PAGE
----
How to Eat Up Less Energy in the Kitchen this Holiday Season


For many of us, energy consumption ramps up during the holiday season due to seasonal festivities that require increased kitchen use

SALEM — The U.S. Department of Energy estimates that cooking alone accounts for 4.5% of total home energy use – and when you include the energy costs associated with refrigeration, hot water, and dish washing, that means as much as 15% of residential energy consumed in America is used in the kitchen.

Wondering what you can do to keep your energy use from spiking while things heat up in the kitchen this holiday season? Try adding this list of simple energy saving tips to your recipes this year:

1. Use ENERGY STAR appliances – In the market for a new appliance? Look for the ENERGY STAR label. Energy Star appliances exceed the minimum federal standards for energy efficiency, and will have a bright yellow energy guide label with the estimated annual energy use and cost. Compare labels to find the most energy efficient and cost-effective options.

2. Use smaller electric appliances – Pressure cookers, crock pots, rice cookers, microwaves, toaster ovens, and other counter top appliances use less energy than larger appliances like full sized ovens and stove tops.

3. Put a lid on it – While cooking on the stove, cover pots and pans with lids to reduce heat waste, save energy, and help food cook faster.

4. No peeking – Want to keep an eye on that delicious pie? Use the oven light. A substantial amount of heat escapes every time you open the oven door while something is cooking. Keep the door shut to save energy and cut back on cooking time.

5. Preheat wisely – Some dishes, like casseroles and certain frozen foods, don’t actually require the oven to get to a specific temperature before popping them in. Shave off some time and use less energy by skipping the preheat step if you can. If you do need to preheat, be sure to time it right – ovens preheat quickly!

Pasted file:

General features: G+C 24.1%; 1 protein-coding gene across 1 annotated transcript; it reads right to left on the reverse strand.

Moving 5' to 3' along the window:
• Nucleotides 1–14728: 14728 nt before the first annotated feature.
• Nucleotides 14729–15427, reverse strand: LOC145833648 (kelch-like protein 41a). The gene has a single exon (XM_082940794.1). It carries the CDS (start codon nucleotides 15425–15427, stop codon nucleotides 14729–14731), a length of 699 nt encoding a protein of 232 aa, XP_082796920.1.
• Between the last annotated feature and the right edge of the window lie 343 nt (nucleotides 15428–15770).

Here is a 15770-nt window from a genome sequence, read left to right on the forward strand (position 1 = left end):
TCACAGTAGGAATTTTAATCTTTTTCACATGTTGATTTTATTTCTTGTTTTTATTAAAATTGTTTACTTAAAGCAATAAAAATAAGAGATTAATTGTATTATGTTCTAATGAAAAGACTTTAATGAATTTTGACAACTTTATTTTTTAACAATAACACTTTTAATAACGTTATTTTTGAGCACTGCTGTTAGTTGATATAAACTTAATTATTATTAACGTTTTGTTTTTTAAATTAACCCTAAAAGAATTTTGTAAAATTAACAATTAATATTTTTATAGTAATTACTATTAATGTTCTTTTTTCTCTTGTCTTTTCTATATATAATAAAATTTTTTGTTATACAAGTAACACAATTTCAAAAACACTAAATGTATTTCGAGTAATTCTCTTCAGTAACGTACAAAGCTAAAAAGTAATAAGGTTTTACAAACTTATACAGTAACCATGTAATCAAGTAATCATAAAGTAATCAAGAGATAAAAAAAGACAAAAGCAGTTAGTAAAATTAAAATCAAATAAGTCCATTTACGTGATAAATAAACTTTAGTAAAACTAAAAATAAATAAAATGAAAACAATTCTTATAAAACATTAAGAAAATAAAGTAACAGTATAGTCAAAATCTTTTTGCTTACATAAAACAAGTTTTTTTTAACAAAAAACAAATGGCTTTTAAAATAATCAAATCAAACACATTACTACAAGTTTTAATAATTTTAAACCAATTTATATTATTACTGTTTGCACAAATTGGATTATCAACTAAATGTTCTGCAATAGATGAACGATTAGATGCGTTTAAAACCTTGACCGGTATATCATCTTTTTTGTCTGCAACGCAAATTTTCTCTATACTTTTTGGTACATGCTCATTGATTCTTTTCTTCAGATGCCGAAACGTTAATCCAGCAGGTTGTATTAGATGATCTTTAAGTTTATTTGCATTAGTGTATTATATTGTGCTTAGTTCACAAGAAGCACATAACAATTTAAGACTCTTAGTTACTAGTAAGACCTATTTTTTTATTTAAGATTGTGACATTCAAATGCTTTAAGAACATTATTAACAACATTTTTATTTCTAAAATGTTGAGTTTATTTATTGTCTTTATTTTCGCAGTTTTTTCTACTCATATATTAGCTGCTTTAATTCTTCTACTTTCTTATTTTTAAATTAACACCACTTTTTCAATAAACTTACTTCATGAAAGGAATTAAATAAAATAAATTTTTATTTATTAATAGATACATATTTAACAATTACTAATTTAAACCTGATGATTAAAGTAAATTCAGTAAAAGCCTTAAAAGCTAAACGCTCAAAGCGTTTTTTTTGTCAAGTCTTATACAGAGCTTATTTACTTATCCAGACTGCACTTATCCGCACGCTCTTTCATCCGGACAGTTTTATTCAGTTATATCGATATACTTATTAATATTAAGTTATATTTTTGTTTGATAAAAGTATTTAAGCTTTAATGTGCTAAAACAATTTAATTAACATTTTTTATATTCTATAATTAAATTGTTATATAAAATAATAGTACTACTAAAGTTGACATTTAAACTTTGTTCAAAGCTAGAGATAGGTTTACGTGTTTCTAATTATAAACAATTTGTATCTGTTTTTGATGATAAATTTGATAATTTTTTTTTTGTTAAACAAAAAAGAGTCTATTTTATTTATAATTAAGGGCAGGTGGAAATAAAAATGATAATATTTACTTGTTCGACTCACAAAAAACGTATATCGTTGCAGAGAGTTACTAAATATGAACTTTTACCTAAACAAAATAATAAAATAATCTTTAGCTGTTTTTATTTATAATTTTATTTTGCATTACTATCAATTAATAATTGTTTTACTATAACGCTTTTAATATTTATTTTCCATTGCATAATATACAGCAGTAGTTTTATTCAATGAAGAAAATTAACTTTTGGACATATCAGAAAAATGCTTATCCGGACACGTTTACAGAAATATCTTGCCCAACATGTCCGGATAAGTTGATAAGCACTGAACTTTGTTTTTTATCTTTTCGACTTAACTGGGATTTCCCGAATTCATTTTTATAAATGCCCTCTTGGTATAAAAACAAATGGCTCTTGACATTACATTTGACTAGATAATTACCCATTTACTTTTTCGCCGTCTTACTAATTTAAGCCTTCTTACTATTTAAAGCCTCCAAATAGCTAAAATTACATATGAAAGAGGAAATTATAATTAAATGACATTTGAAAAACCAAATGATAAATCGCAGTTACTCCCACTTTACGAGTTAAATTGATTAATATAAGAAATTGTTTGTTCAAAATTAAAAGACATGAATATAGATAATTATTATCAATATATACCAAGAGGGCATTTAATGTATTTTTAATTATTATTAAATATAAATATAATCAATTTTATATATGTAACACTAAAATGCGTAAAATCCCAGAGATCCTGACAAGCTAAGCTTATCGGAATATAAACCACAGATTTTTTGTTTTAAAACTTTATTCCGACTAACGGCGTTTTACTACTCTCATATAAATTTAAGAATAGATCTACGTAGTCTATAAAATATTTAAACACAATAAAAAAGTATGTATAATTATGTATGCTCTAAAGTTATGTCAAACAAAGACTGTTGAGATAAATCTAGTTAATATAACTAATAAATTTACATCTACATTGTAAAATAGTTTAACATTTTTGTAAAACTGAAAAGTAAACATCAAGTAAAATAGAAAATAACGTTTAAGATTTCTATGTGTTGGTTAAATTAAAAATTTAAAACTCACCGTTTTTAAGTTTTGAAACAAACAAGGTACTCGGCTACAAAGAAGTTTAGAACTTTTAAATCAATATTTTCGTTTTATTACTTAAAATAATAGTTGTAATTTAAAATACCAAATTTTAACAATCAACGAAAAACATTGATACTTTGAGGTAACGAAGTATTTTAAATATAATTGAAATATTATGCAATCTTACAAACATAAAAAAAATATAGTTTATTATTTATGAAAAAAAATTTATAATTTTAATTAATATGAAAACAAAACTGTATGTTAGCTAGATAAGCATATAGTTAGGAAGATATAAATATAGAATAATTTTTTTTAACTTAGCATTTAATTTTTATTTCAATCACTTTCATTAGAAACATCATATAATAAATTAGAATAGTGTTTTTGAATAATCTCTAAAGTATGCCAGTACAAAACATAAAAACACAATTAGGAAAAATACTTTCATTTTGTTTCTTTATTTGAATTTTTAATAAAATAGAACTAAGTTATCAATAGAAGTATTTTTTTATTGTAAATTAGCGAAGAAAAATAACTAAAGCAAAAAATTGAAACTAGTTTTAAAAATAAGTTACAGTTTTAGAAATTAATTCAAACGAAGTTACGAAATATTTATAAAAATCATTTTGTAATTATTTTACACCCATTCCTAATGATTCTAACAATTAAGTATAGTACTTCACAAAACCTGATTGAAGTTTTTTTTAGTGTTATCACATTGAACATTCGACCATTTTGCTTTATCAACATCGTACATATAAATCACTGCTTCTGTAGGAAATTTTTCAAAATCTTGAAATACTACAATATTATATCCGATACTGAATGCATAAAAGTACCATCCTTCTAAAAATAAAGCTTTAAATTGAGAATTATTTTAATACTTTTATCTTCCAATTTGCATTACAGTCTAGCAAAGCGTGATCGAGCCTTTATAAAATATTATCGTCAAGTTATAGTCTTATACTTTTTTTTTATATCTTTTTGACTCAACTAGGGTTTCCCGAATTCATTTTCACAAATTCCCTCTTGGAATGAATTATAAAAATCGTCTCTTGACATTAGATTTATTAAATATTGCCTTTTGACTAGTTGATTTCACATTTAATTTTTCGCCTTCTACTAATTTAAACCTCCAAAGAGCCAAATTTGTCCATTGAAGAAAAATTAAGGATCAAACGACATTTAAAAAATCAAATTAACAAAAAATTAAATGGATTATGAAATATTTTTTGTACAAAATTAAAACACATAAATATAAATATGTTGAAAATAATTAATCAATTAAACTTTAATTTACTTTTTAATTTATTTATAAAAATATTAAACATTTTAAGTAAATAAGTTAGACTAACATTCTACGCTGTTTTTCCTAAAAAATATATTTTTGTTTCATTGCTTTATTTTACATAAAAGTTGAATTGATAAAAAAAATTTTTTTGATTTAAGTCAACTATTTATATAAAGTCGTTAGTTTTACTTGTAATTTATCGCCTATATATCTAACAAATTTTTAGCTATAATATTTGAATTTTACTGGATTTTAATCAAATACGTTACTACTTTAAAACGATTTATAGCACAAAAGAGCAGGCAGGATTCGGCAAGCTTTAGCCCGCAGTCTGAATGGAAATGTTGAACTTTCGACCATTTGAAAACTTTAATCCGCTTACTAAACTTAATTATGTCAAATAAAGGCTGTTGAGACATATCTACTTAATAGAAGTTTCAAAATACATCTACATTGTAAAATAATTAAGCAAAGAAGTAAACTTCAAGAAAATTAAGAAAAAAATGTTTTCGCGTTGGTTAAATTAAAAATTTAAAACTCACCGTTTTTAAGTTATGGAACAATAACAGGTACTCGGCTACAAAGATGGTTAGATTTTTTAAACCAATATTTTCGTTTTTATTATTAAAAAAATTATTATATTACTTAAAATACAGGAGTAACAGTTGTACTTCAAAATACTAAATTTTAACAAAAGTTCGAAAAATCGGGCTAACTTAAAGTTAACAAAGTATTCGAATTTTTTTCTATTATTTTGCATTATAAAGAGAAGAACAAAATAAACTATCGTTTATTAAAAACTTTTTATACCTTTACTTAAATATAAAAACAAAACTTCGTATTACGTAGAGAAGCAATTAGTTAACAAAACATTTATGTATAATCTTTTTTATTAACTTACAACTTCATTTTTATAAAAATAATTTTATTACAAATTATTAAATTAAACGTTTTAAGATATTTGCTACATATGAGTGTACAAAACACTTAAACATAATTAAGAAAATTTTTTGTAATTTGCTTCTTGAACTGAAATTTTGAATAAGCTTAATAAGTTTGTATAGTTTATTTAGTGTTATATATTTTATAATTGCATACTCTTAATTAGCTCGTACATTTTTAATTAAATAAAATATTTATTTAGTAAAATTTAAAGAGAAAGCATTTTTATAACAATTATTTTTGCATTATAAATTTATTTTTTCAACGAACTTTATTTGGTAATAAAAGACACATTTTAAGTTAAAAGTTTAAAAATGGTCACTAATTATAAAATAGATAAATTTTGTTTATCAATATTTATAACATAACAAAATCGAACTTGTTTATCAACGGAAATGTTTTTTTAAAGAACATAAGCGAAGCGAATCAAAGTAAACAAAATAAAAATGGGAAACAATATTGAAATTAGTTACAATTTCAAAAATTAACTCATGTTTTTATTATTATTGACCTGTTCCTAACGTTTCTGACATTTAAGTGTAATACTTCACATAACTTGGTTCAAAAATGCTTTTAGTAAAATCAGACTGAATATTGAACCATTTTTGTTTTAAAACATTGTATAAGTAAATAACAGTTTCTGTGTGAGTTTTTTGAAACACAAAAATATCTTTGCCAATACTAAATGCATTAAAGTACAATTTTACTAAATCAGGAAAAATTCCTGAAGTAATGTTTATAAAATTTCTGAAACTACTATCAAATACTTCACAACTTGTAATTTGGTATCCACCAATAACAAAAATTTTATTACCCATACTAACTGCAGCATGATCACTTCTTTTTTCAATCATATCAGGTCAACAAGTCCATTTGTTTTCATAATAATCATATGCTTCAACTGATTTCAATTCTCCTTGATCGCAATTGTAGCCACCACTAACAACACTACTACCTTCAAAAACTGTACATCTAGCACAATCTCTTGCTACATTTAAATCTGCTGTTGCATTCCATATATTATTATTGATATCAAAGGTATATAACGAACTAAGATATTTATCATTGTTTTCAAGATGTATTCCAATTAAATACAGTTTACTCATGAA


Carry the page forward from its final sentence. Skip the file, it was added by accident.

6. Use glass or ceramic baking dishes – Glass and ceramic dishes retain heat better than their metal counterparts, which makes them the most energy efficient options when it comes to baking.

7. Keep your eyes on the size – When it comes to cooking, size matters. Be sure to use appropriately sized pots, pans, and burners for maximum efficiency.

8. Sharing is caring – If you have multiple dishes that need to go in the oven, put them in together when possible.

9. Don’t waste food – When you waste food, you waste all the energy and other resources that went into producing and preparing it. Get creative with leftovers, and have plenty of reusable to-go containers so you can send food home with your guests.

10. Turn your thermostat down – As things heat up in the kitchen, the rest of the house will naturally get warmer. Having a festive gathering? Turn it down even further – the extra body heat from your guests should help keep everyone comfortable.

Bonus tip: Decorating? Here’s a bright idea – make the switch to LED lights! According to, LEDs use up to 70 percent less energy than traditional incandescent bulbs, and they last about 10 times longer. For added savings, remember to turn your holiday lights off during the day, when you’re away, and while you’re sleeping.

Want to save energy all year long? Try turning these tips into habits and apply them to your everyday routine.

About Author

Erica Euen is a Public Affairs & Outreach Specialist at the Oregon Department of Energy.

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